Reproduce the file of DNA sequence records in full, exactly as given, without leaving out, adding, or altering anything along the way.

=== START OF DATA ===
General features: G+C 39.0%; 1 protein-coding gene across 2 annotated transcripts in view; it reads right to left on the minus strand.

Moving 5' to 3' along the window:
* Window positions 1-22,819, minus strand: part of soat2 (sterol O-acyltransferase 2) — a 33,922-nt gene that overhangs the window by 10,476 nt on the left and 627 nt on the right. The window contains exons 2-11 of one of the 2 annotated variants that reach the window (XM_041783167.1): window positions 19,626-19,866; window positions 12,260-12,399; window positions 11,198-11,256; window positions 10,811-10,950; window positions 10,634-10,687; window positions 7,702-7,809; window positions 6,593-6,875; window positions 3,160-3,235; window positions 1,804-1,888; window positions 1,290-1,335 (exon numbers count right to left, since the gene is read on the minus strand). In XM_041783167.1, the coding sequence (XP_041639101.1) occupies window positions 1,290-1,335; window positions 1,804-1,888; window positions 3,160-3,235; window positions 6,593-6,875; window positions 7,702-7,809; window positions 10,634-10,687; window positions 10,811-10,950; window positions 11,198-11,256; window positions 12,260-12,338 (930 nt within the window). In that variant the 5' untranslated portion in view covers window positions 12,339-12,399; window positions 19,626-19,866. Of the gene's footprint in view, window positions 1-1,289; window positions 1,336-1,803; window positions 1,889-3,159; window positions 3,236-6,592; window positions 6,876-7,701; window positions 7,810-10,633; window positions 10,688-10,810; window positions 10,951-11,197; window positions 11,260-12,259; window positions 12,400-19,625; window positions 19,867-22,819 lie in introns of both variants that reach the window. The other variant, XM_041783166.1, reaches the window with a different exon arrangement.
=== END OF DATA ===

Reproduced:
General features: G+C 39.0%; 1 protein-coding gene across 2 annotated transcripts in view; it reads right to left on the minus strand.

Moving 5' to 3' along the window:
* Window positions 1-22,819, minus strand: part of soat2 (sterol O-acyltransferase 2) — a 33,922-nt gene that overhangs the window by 10,476 nt on the left and 627 nt on the right. The window contains exons 2-11 of one of the 2 annotated variants that reach the window (XM_041783167.1): window positions 19,626-19,866; window positions 12,260-12,399; window positions 11,198-11,256; window positions 10,811-10,950; window positions 10,634-10,687; window positions 7,702-7,809; window positions 6,593-6,875; window positions 3,160-3,235; window positions 1,804-1,888; window positions 1,290-1,335 (exon numbers count right to left, since the gene is read on the minus strand). In XM_041783167.1, the coding sequence (XP_041639101.1) occupies window positions 1,290-1,335; window positions 1,804-1,888; window positions 3,160-3,235; window positions 6,593-6,875; window positions 7,702-7,809; window positions 10,634-10,687; window positions 10,811-10,950; window positions 11,198-11,256; window positions 12,260-12,338 (930 nt within the window). In that variant the 5' untranslated portion in view covers window positions 12,339-12,399; window positions 19,626-19,866. Of the gene's footprint in view, window positions 1-1,289; window positions 1,336-1,803; window positions 1,889-3,159; window positions 3,236-6,592; window positions 6,876-7,701; window positions 7,810-10,633; window positions 10,688-10,810; window positions 10,951-11,197; window positions 11,260-12,259; window positions 12,400-19,625; window positions 19,867-22,819 lie in introns of both variants that reach the window. The other variant, XM_041783166.1, reaches the window with a different exon arrangement.